Child modelling can be very rewarding for both your child and you. But you can come up against unscrupulous businesses just out to make a quick buck. Here are ten useful tips to make sure that you both enjoy her days in front of the camera:
Choose your agency carefully. A good model agency will save you time, money and stress, and help your child’s modelling career. It should help you find the best jobs for your child, whilst making sure her needs are put first and the law is complied with.
Don’t waste money on professional photos when applying to agencies. A good model agency will need only to see snapshots to decide whether your child has potential. If your child is taken on by an agency, it may suggest you then pay a photographer to take some good pictures for the agency to use. An agency can also charge a “reasonable” amount for your child to be shown on its website.
Avoid agencies advertising for children; a genuine agency will have enough children applying to them not to advertise. Also steer clear if they charge fees up front for a consultation or interview (illegal from October 2010). And never hand over money at your first contact with the agency.
Don’t rush into signing a contract at an interview, take it home to read. Genuine agencies will always want to meet your child in person and will let you read any paperwork in your own time.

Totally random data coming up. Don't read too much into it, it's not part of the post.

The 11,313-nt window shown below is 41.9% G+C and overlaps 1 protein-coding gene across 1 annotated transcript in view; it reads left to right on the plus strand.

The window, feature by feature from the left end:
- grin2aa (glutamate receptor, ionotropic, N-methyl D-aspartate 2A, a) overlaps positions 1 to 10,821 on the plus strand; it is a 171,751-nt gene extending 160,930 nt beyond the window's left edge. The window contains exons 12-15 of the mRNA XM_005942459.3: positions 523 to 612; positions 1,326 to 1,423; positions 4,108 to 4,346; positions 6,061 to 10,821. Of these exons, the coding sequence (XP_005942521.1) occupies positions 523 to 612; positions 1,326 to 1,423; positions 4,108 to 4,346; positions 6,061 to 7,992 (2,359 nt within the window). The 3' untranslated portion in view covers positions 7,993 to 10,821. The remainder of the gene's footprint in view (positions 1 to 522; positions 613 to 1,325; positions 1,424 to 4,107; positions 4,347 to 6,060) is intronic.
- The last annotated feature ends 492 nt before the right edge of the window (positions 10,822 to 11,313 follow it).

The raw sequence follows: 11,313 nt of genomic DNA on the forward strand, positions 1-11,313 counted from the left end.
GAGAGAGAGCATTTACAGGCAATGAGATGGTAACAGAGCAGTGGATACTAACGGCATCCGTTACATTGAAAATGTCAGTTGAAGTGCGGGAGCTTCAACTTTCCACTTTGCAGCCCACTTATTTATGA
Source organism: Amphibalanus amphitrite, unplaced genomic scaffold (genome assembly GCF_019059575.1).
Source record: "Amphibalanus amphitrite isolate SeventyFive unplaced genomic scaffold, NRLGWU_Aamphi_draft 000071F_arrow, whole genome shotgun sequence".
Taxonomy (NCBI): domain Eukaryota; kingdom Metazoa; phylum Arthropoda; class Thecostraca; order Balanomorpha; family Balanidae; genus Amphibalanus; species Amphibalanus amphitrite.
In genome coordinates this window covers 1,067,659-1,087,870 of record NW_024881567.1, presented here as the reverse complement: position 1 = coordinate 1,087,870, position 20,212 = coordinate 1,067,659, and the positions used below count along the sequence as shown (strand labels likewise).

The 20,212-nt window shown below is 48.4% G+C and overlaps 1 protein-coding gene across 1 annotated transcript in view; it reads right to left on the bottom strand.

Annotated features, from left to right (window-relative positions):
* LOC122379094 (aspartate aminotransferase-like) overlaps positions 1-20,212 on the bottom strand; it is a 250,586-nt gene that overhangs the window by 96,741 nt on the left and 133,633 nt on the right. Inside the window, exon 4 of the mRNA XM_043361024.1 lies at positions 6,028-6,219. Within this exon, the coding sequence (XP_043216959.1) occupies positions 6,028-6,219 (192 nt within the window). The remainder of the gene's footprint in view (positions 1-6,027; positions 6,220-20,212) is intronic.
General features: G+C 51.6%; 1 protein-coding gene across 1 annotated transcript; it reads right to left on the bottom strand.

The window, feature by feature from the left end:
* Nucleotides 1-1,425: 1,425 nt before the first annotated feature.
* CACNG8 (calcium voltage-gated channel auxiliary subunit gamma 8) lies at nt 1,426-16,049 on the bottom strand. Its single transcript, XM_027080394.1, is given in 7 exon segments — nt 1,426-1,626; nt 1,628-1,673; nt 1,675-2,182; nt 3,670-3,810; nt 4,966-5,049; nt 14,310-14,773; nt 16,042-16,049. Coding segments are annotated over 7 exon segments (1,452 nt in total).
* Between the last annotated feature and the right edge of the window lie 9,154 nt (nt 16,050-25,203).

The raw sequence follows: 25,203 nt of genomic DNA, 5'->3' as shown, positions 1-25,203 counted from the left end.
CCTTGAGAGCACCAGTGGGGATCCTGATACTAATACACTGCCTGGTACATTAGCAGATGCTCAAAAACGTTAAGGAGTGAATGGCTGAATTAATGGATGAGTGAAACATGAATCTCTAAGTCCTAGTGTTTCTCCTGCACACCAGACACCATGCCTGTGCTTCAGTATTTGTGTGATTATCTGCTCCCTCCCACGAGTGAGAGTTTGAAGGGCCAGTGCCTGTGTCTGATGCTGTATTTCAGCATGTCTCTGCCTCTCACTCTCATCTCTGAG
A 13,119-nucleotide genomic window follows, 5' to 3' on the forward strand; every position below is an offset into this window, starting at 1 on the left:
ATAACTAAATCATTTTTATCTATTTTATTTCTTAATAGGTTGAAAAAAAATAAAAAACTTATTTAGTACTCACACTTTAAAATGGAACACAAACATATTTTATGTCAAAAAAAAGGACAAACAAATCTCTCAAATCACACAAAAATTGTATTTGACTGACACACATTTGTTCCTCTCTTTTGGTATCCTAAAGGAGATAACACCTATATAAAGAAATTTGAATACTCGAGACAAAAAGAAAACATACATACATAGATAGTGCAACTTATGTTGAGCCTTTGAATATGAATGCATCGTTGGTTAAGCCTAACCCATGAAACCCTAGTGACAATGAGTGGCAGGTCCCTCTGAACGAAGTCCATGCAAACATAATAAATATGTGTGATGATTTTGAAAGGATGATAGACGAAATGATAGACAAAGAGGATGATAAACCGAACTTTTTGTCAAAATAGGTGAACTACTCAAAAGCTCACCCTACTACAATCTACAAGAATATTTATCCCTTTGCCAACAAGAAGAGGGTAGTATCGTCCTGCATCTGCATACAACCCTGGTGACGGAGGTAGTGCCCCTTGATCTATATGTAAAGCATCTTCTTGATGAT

Visit the website of the National Network for Children in Employment & Entertainment (NCEE) for more information on the employment of school-age children. If your child is offered work, she will need a performance licence from your local authority. A good children’s model agency should help you to organise this.
Be a good timekeeper, reliable and prompt. You will need your own transport and be prepared to travel and to be flexible.
Be realistic. If you don’t want your child to work during school time, she’s unlikely to get work as most shoots will occur during the working day. Both you and your child must be prepared to cope with rejection and lots of hanging around.
Take food and drink along to the shoot – it may not be provided and you may be there over a mealtime. It’s also a good idea to take along books and games to keep your child occupied.
Make sure your child has clean and tidy hair and nails, and a clean face when you take her to a shoot. A few changes of clothes are also a good idea. Your agency should tell you what you need.
Above all, make sure everyone is enjoying it. If either you, or your child, stop having fun – don’t do it.